According to Freedom House, restrictions on internet content and communications in Estonia are among the lightest in the world.

“YouTube, Facebook, Twitter, LinkedIn and many other international video-sharing and social-networking sites are widely available and popular. Moreover, 32 percent of Estonians use the internet for uploading and sharing original content such as photographs, music, and text – the highest level of shared public communication in Europe. Nevertheless, due in part to Estonia’s strong privacy laws, there are some instances of content removal. Most of these cases involve civil court orders to remove inappropriate or off-topic reader comments from online news sites. Comments are similarly removed from online discussion forums and other sites. Generally, users are informed about a given website’s privacy policy and rules for commenting, which they are expected to follow,” the report said.

“There are over 70,000 active Estonian-language blogs on the internet, including an increasing number of group, project, and corporate blogs. The vibrancy and activities of the blogosphere are frequently covered by traditional media, particularly when blog discussions center on civic issues. The fact that so many Estonians are both computer literate and connected to the internet has created unique opportunities for the Estonian government,” it added.

As for violations of user rights, Freedom House said that freedom of speech and freedom of expression were protected by Estonia’s constitution and by the country’s obligations as a member state of the European Union, but the country was currently in the process of amending the penal code to comply with the European Council decision on “combating certain forms and expressions of racism and xenophobia by means of criminal law” in order to establish a framework on hate speech criminalisation in the country.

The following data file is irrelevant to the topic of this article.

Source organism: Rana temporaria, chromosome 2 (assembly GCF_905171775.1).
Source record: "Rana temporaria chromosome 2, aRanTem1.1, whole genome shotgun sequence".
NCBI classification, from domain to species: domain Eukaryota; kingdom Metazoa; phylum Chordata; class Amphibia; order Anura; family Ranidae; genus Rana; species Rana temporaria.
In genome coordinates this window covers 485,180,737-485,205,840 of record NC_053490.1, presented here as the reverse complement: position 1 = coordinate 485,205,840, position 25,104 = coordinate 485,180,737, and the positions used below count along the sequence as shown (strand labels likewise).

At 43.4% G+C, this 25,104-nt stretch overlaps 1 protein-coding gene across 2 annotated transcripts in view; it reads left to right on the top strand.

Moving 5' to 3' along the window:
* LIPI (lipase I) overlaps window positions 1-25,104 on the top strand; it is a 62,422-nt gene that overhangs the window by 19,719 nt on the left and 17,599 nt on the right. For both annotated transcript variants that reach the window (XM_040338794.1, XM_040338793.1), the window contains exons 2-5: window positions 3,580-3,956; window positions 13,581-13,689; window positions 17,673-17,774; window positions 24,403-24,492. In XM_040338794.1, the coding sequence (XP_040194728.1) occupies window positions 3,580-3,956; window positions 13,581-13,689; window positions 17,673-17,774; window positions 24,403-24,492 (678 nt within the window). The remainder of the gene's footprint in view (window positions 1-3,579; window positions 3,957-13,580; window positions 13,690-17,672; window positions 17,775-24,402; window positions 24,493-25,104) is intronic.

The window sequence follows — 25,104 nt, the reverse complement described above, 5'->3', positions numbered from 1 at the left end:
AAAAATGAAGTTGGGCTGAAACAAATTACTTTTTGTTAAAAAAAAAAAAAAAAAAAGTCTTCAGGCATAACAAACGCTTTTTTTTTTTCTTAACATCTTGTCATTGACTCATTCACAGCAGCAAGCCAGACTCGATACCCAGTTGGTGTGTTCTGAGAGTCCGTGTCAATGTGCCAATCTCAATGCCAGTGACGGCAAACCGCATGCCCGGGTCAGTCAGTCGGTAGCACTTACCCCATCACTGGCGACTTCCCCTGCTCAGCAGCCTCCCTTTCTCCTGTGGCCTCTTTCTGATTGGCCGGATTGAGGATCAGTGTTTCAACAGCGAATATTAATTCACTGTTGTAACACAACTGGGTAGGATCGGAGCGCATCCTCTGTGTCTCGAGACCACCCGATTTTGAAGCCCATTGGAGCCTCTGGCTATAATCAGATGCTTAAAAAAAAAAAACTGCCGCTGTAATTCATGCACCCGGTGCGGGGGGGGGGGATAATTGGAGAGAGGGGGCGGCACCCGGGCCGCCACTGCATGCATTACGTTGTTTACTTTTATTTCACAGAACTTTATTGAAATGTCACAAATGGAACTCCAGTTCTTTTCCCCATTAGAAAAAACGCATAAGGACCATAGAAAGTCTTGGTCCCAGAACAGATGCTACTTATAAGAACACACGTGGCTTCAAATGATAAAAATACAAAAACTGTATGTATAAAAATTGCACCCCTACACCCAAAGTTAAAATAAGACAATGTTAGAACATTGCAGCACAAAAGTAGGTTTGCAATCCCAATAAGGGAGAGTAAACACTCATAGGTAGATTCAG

“Anonymity is unrestricted, and there have been extensive public discussions on anonymity and the respectful use of the internet. Internet access at public access points can be obtained without prior registration. In July 2012, the Ministry of Justice initiated proceedings to amend sections 151 and 152 of the penal code, which would lead to a new legal norm regarding hate speech-related legislation in Estonia. This process is still ongoing and has become the topic of significant public debate within the country,” it said.

“There have been no physical attacks against bloggers or online journalists in Estonia, though online discussions are sometimes inflammatory. Following instances of online bullying, sexual harassment, and the misuse of social media in 2009-2010, discussions and public awareness campaigns were launched to involved parents in increasing the protection of children on the internet,” Freedom House said in its report.

Iceland topped the internet freedom list second year in a row. Estonia’s second position was followed by Canada in third, Australia in fourth, and Germany in the fifth position.

Freedom House is a US-based non-governmental organisation that conducts research and advocacy on democracy, political freedom and human rights. Freedom House was founded in October 1941 and it describes itself as a “clear voice for democracy and freedom around the world”.